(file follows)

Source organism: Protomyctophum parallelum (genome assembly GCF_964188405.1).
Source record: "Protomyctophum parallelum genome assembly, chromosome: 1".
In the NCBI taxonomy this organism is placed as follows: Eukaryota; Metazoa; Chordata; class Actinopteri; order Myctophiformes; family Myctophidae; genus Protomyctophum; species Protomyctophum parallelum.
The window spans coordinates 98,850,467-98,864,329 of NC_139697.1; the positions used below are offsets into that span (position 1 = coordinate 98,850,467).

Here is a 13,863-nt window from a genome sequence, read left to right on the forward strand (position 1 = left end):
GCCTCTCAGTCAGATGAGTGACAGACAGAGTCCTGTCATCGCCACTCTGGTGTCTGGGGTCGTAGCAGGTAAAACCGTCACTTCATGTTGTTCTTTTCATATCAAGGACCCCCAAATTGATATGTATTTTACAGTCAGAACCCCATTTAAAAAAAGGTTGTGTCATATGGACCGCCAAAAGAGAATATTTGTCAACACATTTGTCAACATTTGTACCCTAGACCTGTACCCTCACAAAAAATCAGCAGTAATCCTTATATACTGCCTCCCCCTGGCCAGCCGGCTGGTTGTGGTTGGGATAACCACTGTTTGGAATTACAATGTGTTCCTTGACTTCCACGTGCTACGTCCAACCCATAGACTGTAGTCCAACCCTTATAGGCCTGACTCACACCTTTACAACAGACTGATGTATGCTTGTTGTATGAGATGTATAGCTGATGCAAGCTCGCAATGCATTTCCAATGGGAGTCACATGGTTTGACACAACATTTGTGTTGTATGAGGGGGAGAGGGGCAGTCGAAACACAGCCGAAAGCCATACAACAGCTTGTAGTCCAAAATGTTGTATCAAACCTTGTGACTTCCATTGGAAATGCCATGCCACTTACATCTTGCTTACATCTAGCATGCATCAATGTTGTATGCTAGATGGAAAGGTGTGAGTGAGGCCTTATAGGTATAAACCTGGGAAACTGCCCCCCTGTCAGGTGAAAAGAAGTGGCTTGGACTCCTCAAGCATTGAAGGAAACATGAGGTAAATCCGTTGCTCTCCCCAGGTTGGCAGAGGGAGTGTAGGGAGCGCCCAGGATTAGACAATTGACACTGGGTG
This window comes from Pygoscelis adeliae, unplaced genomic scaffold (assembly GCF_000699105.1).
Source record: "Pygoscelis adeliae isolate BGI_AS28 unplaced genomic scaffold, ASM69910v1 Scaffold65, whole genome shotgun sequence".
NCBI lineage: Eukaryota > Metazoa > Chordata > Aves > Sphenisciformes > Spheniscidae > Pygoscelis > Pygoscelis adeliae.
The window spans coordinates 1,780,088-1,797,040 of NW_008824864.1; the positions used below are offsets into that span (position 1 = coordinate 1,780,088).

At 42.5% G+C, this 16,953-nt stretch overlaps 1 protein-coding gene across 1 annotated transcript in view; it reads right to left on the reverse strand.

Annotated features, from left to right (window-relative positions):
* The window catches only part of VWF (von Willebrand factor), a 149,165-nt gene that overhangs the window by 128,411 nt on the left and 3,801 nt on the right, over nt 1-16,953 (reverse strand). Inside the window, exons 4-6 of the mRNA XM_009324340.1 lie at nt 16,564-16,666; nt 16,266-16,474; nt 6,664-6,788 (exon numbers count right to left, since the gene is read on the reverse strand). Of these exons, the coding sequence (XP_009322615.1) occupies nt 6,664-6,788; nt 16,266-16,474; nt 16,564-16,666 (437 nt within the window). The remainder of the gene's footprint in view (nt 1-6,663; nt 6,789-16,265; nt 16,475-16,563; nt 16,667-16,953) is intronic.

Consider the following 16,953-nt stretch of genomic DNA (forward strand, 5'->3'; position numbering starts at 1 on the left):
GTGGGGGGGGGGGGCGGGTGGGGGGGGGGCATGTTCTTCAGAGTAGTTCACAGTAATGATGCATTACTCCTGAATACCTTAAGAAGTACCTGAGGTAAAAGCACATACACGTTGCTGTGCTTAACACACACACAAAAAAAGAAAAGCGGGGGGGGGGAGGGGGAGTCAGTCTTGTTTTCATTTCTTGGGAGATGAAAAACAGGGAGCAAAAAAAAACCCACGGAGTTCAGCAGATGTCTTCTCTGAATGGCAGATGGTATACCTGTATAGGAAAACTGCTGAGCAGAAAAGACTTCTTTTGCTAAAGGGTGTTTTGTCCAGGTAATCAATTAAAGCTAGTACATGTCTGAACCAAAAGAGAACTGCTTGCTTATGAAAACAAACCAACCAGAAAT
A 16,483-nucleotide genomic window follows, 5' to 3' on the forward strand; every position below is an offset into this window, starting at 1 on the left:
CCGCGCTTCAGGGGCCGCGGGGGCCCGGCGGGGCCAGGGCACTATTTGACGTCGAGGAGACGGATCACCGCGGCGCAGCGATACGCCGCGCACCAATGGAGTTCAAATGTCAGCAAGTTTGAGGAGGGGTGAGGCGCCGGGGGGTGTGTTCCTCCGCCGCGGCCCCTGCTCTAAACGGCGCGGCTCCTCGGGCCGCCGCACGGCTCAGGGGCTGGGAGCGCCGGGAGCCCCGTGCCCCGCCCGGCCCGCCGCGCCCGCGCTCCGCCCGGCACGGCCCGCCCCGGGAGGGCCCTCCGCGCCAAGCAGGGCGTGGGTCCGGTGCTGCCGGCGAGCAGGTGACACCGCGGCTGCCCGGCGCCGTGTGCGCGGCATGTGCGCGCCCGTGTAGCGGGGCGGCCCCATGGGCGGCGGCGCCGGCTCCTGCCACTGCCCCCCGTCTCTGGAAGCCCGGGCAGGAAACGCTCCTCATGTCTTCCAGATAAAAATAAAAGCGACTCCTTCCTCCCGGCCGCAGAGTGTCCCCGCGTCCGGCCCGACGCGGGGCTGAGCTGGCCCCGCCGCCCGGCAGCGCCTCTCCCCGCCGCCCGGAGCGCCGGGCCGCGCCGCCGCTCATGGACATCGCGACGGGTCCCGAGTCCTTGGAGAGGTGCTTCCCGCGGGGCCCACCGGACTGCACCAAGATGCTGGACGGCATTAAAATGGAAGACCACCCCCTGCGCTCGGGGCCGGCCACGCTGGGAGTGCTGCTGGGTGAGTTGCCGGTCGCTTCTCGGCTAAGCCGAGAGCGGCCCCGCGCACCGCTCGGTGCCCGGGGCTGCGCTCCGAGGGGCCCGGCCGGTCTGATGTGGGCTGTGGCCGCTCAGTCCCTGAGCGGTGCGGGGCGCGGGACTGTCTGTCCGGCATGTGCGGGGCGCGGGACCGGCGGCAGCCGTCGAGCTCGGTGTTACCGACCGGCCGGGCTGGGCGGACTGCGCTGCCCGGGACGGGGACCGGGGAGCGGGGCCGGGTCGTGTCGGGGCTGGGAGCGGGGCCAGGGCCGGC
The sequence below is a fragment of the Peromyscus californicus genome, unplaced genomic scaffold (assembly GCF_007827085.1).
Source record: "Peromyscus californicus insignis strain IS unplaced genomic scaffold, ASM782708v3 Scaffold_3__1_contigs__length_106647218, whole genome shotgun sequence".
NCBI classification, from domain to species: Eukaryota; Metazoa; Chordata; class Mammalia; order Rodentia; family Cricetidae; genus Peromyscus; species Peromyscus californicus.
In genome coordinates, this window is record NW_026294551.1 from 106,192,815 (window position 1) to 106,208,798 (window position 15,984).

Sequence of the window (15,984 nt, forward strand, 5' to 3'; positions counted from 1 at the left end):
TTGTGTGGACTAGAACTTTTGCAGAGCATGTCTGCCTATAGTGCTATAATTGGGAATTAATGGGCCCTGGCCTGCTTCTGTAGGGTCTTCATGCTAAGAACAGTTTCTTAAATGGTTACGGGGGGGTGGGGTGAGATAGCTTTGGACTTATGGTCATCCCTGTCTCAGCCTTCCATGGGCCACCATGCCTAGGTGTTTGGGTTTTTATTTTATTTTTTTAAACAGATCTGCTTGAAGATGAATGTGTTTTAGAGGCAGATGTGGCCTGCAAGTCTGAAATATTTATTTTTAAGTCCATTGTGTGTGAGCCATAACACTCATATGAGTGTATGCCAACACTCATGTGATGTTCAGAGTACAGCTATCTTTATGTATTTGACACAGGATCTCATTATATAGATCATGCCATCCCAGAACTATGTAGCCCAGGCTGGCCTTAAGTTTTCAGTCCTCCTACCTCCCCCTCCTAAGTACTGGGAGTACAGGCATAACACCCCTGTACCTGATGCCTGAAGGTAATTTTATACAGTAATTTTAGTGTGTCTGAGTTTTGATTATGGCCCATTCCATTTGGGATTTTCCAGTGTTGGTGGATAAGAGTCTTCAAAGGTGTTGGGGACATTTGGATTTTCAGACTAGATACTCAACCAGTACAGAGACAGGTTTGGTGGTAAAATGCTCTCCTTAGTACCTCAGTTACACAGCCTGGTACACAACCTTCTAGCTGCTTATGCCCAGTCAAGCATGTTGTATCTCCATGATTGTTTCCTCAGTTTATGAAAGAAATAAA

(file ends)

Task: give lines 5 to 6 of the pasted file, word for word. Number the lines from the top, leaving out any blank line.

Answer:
Here is a 13,863-nt window from a genome sequence, read left to right on the forward strand (position 1 = left end):
GCCTCTCAGTCAGATGAGTGACAGACAGAGTCCTGTCATCGCCACTCTGGTGTCTGGGGTCGTAGCAGGTAAAACCGTCACTTCATGTTGTTCTTTTCATATCAAGGACCCCCAAATTGATATGTATTTTACAGTCAGAACCCCATTTAAAAAAAGGTTGTGTCATATGGACCGCCAAAAGAGAATATTTGTCAACACATTTGTCAACATTTGTACCCTAGACCTGTACCCTCACAAAAAATCAGCAGTAATCCTTATATACTGCCTCCCCCTGGCCAGCCGGCTGGTTGTGGTTGGGATAACCACTGTTTGGAATTACAATGTGTTCCTTGACTTCCACGTGCTACGTCCAACCCATAGACTGTAGTCCAACCCTTATAGGCCTGACTCACACCTTTACAACAGACTGATGTATGCTTGTTGTATGAGATGTATAGCTGATGCAAGCTCGCAATGCATTTCCAATGGGAGTCACATGGTTTGACACAACATTTGTGTTGTATGAGGGGGAGAGGGGCAGTCGAAACACAGCCGAAAGCCATACAACAGCTTGTAGTCCAAAATGTTGTATCAAACCTTGTGACTTCCATTGGAAATGCCATGCCACTTACATCTTGCTTACATCTAGCATGCATCAATGTTGTATGCTAGATGGAAAGGTGTGAGTGAGGCCTTATAGGTATAAACCTGGGAAACTGCCCCCCTGTCAGGTGAAAAGAAGTGGCTTGGACTCCTCAAGCATTGAAGGAAACATGAGGTAAATCCGTTGCTCTCCCCAGGTTGGCAGAGGGAGTGTAGGGAGCGCCCAGGATTAGACAATTGACACTGGGTG